- Chick-fil-A will launch a meal kit nationally beginning May 4, according to a company release. Each restaurant will decide whether to offer the product or not, but Chick-fil-A expects nearly half of its locations to adopt the menu item, according to CNN Business.
- The $14.99 chicken parmesan meal kit's recipe is similar to one of the five meal kits the chain tested in more than 100 Atlanta restaurants in 2018. It includes ready-to-heat breaded chicken filets, marinara sauce, cheese and pasta ingredients that can be made in 25 minutes or less with a six-step recipe card. Diners can customize the meal by swapping breaded for grilled or spicy chicken, and each kit feeds two people, according to the press release.
- Diners can order the meal kit at Chick-fil-A drive-thrus, via its mobile app or through one of its third-party delivery partners, including DoorDash, Uber Eats and Grubhub.
As municipal social distancing mandates keep diners at home en masse, Chick-fil-A couldn't have picked a better time to roll out the meal kit concept it tested in 2018. Even with its home state of Georgia partially reopening dining rooms this week, the offering could appeal to customers who are wary of returning to a "new normal" so soon — especially since no state has achieved the federally recommended 14-day decline in novel coronavirus cases before reopening.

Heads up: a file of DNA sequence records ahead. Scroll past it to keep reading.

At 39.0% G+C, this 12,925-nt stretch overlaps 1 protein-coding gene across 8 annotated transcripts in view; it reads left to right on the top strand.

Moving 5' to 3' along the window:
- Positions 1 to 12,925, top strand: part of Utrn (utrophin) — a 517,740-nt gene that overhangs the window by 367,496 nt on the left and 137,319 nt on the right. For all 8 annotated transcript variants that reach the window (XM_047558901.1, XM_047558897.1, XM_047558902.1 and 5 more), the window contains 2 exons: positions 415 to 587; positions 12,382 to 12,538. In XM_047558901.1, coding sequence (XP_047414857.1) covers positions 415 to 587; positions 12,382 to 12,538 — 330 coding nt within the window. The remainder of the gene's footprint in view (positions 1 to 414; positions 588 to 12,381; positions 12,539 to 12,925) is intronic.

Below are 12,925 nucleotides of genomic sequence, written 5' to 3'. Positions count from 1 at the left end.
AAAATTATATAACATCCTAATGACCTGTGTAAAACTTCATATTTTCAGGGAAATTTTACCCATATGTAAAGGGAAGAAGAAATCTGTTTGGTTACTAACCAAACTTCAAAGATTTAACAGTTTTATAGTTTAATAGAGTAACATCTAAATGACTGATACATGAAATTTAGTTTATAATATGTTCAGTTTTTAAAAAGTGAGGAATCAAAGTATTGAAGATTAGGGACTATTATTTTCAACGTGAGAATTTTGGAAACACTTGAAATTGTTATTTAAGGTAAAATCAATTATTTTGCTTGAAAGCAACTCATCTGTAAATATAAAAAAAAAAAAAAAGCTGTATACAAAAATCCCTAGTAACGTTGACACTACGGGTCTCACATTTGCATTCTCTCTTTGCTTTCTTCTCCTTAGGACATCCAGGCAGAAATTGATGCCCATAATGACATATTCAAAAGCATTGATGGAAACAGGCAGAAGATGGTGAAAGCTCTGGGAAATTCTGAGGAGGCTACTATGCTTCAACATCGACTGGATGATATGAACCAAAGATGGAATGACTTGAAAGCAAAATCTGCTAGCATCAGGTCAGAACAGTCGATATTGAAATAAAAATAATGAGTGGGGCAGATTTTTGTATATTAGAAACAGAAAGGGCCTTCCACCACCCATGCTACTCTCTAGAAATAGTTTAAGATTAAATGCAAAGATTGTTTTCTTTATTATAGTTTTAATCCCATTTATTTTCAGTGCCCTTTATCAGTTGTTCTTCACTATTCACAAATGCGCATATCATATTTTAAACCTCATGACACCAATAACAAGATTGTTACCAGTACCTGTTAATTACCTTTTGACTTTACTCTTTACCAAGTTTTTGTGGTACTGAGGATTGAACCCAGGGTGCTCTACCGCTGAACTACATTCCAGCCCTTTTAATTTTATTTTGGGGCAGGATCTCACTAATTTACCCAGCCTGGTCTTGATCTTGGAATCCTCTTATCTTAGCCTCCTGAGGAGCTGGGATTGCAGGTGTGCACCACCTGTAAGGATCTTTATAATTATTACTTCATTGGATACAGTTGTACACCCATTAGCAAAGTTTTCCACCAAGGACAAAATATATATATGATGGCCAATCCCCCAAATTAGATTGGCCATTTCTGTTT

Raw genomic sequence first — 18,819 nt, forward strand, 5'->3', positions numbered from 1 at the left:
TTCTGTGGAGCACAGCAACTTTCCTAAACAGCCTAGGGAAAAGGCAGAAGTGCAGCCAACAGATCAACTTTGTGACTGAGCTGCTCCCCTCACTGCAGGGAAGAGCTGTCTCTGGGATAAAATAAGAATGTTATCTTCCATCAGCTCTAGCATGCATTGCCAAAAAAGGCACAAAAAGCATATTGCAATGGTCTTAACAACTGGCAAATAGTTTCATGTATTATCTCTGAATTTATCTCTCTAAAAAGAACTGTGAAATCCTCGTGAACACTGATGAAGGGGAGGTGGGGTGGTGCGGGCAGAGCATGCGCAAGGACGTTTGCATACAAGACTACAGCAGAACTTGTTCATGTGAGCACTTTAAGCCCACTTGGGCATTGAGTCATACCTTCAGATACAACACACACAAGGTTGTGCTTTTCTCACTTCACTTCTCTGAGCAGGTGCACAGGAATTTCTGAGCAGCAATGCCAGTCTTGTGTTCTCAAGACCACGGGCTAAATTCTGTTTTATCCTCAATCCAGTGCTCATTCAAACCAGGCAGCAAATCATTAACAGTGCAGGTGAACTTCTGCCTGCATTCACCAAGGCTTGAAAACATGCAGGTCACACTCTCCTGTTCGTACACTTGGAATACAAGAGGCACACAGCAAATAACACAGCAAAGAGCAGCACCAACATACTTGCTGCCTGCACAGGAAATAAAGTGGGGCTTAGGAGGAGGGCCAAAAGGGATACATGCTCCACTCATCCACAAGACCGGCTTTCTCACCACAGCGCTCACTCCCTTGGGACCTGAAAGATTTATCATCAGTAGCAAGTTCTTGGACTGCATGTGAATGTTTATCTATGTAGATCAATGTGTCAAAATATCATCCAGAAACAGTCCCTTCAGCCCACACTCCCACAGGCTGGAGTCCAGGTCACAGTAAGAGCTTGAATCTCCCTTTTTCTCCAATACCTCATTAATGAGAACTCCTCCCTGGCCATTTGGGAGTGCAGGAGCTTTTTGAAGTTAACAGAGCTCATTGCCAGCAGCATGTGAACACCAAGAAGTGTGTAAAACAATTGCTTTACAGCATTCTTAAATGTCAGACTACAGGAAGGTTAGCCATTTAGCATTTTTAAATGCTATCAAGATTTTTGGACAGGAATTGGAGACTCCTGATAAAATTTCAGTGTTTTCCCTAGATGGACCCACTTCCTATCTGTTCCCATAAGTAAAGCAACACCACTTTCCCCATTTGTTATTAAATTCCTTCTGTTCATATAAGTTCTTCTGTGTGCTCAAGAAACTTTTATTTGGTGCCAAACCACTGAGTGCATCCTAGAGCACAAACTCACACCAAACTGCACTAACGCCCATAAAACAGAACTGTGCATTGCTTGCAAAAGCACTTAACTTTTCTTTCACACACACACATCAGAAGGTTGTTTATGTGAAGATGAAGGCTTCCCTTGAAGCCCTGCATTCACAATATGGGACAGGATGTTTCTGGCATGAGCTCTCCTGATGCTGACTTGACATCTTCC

The meal kits also prime the chain to increase its average basket size, since the kit can be tacked on to orders for regular menu items at restaurant drive-thrus, pickup windows or via delivery. It also gives Chick-fil-A a competitive offering against grocery stores, which have seen sales skyrocket since the coronavirus pandemic took hold of the U.S. Diners shifted 10% of their spending away from restaurants and to supermarkets during this time, raising grocery sales almost 73% the week ending March 20 compared to the same week in 2019, according to Black Box Intelligence.
"The idea is that it saves you a trip to the grocery store, saving time and worry about finding substitutions for ingredients since everything is already pre-measured and ready to heat," Stuart Tracy, Chick-fil-A chef and senior culinary lead developer, said in the company release.
Because Chick-fil-A is one of the first major chicken chains to launch its own meal kit, it could continue to give it a leg up over rival chicken chains like Popeyes and Raising Cane's. While the meal kit industry has struggled with saturation over the past few years, the pandemic could be the boost it needs to bring consumers back. The once-booming, crowded space has seen brands like Chef'd and Munchery shut down, but stay-at-home orders helped boost Daily Harvest and Green Chef's March sales by 68.5% and 50%, respectively.
Diners could also be more ready for a restaurant-backed meal kit now than a few weeks ago as major chains like Subway, Panera and Potbelly — as well as a slew of independent restaurants — have been offering their ingredients as groceries.